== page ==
Posted: 10/30/2009 9:13:00 AM
Author: Karin Kloosterman
Source: This article originally appeared in the Jewish Press on Oct. 23, 2009.
'Bookworming' Made Easier
by Karin Kloosterman
Remember when hitting the books meant hunting through dusty card catalogues? And then entering dank campus basements in pursuit of a book that often wasn't where it was supposed to be?
That kind of search and frustration is a thing of the past, thanks to an Israeli-American company called Ex Libris. Students, bookworms and researchers at universities like Harvard, Notre Dame College, and the Librarty of Congress already know the secret. Ex Libris' presence in North America goes back to the early 1990s when the comp[any first penetrated the American market.
With two major search engine procucts, the Aleph 500 and Voyager, "it's the heart of the library system," said Michael Kaplan, director of pre-sales North America for Ex Libris. "We literally have millions of users."
In a nutshell, the company makes it easier for libraries to locate, manage and distribute print, electronic and digital content while providing one interface to the user. Based on key words and other intuitive online search functions, Ex Libris streamlines various existing search systems so students can spend more time styudying, and less on searching for resource material.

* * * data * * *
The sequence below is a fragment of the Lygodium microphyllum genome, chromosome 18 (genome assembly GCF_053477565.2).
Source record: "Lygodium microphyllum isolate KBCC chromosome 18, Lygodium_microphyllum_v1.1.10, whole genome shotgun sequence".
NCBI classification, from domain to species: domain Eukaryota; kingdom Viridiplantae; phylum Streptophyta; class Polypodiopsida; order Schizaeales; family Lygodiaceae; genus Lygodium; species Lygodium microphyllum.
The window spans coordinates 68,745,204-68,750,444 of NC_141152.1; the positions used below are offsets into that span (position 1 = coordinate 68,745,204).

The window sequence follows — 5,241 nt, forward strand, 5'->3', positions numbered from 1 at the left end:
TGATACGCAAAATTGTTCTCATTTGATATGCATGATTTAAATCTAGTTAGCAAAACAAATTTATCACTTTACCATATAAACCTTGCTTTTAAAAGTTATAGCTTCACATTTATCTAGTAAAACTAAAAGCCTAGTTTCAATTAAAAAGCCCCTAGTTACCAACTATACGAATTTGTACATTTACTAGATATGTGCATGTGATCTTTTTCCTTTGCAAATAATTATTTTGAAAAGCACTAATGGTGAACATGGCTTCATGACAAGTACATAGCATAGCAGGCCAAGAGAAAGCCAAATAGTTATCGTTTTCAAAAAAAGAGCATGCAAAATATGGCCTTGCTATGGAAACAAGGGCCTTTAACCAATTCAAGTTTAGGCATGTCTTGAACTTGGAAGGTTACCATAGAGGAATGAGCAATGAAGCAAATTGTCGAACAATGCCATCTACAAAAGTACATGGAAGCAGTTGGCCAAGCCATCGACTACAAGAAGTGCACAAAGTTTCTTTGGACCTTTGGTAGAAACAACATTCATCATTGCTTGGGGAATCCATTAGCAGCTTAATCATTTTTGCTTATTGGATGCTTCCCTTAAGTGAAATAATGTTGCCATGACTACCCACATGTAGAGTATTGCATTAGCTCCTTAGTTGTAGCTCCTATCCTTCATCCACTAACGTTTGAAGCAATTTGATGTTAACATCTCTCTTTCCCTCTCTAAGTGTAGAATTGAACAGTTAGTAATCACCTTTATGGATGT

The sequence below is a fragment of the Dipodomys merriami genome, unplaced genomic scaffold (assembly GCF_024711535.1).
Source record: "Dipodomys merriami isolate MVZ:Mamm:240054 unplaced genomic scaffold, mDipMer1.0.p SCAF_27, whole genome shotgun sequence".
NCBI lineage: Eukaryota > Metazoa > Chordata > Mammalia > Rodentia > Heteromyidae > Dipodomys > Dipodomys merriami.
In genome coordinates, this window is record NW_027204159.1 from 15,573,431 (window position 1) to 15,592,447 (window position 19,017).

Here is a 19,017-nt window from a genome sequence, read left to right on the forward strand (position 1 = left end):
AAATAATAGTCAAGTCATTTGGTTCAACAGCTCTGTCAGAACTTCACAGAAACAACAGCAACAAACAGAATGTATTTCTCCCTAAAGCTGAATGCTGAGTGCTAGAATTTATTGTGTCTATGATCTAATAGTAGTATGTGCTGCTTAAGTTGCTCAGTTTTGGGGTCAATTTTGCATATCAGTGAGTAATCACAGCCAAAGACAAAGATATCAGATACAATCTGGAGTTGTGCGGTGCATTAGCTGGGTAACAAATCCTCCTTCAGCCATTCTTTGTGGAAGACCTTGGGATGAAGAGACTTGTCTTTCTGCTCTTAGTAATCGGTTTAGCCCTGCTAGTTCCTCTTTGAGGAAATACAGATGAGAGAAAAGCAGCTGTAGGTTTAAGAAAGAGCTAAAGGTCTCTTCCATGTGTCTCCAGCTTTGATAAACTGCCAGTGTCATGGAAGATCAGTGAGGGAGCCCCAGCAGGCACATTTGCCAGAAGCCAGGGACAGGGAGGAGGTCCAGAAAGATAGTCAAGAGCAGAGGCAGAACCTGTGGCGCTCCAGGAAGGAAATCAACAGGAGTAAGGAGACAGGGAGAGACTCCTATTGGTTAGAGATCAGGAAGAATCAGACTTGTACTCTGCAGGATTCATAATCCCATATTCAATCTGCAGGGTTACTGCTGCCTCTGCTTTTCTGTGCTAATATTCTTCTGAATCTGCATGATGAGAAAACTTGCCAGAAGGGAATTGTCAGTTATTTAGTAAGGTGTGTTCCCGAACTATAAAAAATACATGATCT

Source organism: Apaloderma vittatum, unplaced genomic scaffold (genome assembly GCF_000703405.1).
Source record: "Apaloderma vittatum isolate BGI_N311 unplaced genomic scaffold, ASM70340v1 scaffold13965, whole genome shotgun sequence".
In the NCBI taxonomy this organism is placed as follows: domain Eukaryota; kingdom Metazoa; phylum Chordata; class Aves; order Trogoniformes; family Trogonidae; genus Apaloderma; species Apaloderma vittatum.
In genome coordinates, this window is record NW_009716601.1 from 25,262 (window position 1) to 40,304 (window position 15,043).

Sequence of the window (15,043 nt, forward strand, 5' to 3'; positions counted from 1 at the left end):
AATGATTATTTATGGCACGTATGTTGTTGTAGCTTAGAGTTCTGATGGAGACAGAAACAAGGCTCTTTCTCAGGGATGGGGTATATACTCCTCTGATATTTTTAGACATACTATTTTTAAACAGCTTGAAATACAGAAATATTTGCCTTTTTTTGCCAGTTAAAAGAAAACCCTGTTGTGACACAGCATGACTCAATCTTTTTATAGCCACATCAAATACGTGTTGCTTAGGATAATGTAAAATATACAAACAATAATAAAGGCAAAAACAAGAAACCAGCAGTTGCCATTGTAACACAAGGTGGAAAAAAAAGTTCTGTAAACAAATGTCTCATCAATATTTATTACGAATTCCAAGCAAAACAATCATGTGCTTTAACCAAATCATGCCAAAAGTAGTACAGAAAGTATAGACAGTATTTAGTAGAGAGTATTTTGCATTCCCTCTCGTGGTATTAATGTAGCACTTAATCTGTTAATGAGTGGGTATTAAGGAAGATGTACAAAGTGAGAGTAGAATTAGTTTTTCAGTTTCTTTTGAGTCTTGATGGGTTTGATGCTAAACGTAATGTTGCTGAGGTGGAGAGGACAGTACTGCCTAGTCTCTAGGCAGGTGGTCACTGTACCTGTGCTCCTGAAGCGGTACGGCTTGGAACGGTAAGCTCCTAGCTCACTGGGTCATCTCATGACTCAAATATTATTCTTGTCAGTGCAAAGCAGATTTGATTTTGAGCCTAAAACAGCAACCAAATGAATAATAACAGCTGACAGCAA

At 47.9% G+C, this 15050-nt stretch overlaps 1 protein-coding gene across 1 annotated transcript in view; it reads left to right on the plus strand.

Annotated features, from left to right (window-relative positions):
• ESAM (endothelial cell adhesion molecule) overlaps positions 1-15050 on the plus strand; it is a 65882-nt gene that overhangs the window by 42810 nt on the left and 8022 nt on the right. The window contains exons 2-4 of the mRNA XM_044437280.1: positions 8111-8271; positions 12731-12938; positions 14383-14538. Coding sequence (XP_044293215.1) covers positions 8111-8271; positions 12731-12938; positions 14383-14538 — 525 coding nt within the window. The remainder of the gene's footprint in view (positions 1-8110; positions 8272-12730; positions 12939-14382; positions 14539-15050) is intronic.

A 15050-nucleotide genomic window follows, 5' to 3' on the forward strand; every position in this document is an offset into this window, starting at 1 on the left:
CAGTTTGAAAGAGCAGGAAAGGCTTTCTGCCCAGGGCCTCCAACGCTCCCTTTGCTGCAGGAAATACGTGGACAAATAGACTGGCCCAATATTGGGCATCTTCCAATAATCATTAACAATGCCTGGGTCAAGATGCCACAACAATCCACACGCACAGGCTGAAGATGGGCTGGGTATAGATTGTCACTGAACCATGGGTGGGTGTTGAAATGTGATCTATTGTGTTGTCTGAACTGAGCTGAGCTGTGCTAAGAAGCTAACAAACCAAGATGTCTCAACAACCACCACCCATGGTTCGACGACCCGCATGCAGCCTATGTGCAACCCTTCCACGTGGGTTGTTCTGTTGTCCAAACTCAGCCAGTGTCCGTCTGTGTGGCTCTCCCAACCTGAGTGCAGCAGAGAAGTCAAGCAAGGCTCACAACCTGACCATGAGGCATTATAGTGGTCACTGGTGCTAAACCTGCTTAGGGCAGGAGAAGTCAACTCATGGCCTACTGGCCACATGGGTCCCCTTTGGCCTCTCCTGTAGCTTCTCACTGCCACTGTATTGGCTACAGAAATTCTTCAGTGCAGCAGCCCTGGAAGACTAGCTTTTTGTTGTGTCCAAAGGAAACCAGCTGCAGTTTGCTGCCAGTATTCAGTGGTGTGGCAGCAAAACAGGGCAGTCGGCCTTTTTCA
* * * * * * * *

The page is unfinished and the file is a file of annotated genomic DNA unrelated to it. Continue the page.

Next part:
Another attractive feature that Ex Libris was the first to offer is the ability to locate non-Roman characters in the library system so that "invisible" books written in Arabic, Chinese, Hebre or Koreanare finally searchable. "This is one of the reasons why Harvards and other sites are into Aleph 500. It was one of the first and few library systems to support non-Roman characters," Kaplan asserts. The company was also one of the first to help libraries catalogue printed books and serials, "prior to that there wasdn't much in the way [of solutions]," says Kaplan. And consider sound recordings, video and musical scores. "There wasn't a solution for anything electronic."
Out of 120 of the largest libraries in the U.S. and Canada, Kaplan points out, more than 50 percent use an Ex Libris system.
The comp[any aso provides a second major product, Voyager, implemented by the Library of Congress, the National Library of Medicione, the National Library of Agriculture, UCLA, and others. One of its most crucial pieces of software is SFX, a tool thast helps connect citations and URLs from one database to another. It is a widely used "link revolver" and can be found operating on about 1,800 websites.
Currently, Ex Libris runs 10 offices around the world and impacts millions of users via its 4,600 customers, 2,000 of which are based in the U.S.